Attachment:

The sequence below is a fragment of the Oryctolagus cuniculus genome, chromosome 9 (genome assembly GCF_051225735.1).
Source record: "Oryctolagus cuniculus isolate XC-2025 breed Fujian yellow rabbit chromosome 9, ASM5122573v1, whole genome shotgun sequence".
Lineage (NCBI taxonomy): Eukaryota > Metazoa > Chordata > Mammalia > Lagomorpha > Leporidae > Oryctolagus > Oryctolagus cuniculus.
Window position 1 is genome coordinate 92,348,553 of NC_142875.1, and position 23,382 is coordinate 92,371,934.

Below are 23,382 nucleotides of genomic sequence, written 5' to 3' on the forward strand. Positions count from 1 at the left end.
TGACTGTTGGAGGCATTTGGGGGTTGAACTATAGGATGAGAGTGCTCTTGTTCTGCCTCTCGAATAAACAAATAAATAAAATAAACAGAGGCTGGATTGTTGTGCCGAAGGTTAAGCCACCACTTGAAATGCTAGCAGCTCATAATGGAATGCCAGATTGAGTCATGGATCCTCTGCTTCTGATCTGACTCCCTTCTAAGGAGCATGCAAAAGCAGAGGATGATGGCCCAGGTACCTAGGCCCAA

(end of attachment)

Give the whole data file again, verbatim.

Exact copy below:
The sequence below is a fragment of the Oryctolagus cuniculus genome, chromosome 9 (genome assembly GCF_051225735.1).
Source record: "Oryctolagus cuniculus isolate XC-2025 breed Fujian yellow rabbit chromosome 9, ASM5122573v1, whole genome shotgun sequence".
Lineage (NCBI taxonomy): Eukaryota > Metazoa > Chordata > Mammalia > Lagomorpha > Leporidae > Oryctolagus > Oryctolagus cuniculus.
Window position 1 is genome coordinate 92,348,553 of NC_142875.1, and position 23,382 is coordinate 92,371,934.

Below are 23,382 nucleotides of genomic sequence, written 5' to 3' on the forward strand. Positions count from 1 at the left end.
TGACTGTTGGAGGCATTTGGGGGTTGAACTATAGGATGAGAGTGCTCTTGTTCTGCCTCTCGAATAAACAAATAAATAAAATAAACAGAGGCTGGATTGTTGTGCCGAAGGTTAAGCCACCACTTGAAATGCTAGCAGCTCATAATGGAATGCCAGATTGAGTCATGGATCCTCTGCTTCTGATCTGACTCCCTTCTAAGGAGCATGCAAAAGCAGAGGATGATGGCCCAGGTACCTAGGCCCAA